Pope Francis landed in the UAE on Feb. 3 for the first-time ever, marking a historic moment for interfaith relations in the Gulf state.

The event was widely anticipated and witnessed over 130,000 attendees cheering the pope as he made his way at the Zayed Sports City in Abu Dhabi on Feb. 5.

During his papal mass in the muslim-majority country, and to everyone's surprise, two little girls managed to break through security and run towards the popemobile.

The first girl, identified as  Colombian 8-year-old Valery Sanchez, hurried towards the pope as soon as he approached where she was standing, holding a letter in her hand. Though she was brought to a halt by one of the security officers, Pope Francis signaled the driver to stop the car and the guard to bring the girl to him.

And so in all cuteness, the girl in a white shirt and pink pants was lifted up by a guard so that the pope can bless her and receive her letter.

"She was courageous," the Pope told reporters, according to CNN.

"I said, 'No, let her come!' That girl has a future," he added.

A few seconds later, another girl - 6-year-old Gabriela Atehortua - was able to follow the lead of Sanchez, also finding her way to the pope despite a condensed convoy of security.

Here it is, from a different angle

The reason behind the girls' adventure has been revealed

According to Khaleej Times, both girls' fathers are in prison in the UAE.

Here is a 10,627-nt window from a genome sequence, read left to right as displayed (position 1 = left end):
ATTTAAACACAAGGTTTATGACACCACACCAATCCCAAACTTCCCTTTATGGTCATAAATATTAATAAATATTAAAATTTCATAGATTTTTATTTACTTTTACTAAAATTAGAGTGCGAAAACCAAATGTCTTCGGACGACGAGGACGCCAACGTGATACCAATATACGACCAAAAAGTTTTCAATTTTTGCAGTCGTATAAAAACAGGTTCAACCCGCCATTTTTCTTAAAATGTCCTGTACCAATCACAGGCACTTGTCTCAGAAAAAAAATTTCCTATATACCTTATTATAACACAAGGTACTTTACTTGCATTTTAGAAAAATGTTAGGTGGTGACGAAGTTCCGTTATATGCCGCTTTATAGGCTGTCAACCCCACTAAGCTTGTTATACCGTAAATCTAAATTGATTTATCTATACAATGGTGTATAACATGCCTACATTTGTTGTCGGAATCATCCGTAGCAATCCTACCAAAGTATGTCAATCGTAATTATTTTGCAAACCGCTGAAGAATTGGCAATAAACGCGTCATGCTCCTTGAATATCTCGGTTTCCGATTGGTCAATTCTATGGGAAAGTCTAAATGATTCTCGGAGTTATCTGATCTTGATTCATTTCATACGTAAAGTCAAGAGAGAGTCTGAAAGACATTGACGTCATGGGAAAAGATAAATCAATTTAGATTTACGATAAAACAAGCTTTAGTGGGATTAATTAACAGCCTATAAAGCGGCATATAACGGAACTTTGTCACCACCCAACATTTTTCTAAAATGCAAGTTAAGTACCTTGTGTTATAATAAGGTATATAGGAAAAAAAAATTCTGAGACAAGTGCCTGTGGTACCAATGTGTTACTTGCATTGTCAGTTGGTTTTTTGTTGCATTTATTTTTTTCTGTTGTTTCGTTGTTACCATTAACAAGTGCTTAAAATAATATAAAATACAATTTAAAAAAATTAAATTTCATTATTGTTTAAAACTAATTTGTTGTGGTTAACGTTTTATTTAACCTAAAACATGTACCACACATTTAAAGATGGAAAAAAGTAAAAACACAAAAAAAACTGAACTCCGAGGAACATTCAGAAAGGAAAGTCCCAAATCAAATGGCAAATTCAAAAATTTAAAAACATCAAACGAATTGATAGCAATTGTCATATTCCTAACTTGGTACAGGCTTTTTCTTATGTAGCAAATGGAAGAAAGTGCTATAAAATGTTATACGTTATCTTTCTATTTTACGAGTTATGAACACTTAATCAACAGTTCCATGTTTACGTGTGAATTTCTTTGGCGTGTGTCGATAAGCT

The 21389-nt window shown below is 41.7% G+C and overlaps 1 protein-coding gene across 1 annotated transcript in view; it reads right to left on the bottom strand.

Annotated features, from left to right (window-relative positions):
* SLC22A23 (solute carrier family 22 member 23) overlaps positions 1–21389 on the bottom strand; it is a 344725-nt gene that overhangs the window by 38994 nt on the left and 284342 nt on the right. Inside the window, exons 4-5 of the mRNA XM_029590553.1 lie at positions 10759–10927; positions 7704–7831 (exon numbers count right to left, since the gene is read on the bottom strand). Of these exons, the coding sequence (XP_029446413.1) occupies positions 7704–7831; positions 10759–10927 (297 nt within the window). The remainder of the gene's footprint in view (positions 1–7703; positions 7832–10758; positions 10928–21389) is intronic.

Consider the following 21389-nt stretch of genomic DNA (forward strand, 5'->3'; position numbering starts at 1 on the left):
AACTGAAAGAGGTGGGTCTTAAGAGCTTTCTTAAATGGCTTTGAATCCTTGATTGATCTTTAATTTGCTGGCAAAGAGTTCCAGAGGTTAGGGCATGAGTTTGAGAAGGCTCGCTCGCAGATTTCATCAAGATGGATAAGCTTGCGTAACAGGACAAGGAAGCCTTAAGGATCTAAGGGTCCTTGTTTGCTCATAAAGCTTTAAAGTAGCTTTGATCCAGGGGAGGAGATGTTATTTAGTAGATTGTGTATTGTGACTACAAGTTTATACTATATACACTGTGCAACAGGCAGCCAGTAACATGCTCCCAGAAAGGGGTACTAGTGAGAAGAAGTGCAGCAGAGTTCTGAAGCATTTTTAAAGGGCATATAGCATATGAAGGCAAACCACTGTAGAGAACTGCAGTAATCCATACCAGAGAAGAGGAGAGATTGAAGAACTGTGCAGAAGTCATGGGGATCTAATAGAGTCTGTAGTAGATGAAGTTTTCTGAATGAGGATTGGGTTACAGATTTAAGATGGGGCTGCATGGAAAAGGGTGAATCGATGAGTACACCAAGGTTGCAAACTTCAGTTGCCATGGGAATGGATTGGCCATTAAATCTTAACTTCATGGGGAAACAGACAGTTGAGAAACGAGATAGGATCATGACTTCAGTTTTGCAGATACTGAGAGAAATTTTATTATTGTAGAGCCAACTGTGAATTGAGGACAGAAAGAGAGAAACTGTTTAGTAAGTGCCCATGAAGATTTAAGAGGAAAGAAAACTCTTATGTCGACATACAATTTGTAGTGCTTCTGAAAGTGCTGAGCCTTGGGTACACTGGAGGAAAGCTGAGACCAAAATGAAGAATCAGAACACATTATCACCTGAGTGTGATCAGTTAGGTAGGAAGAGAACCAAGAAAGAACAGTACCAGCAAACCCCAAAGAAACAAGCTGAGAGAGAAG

Their successful attempt at reaching the pope "was a desperate plea to beg for their fathers' forgiveness. And their hope is that they'll be reunited with them one day."

"We tried to reach out to the Pope because in some of the countries he visits, an amnesty for the release of non-violent prisoners sometimes happens. We saw it as our only hope," the mothers of the girls, Andrea Sanchez and Jessica Atehortua, told Khaleej Times in an interview.

They wish to send another letter to Sheikh Mohammed bin Rashid Al Maktoum, Vice President and Prime Minister of the UAE and Ruler of Dubai, in hopes of attaining their fathers' release.

The first letter had a hand-drawn image "by the girls depicting each of them walking hand-in-hand with their fathers under the Colombian, Argentinian and UAE flags." 

While the second was a letter "penned by the girls and their mothers back in December. It said 'we are three women, with two little girls' and spoke of their fathers sorrow for their crime, saying they have 'learned their lesson and have deep regrets'."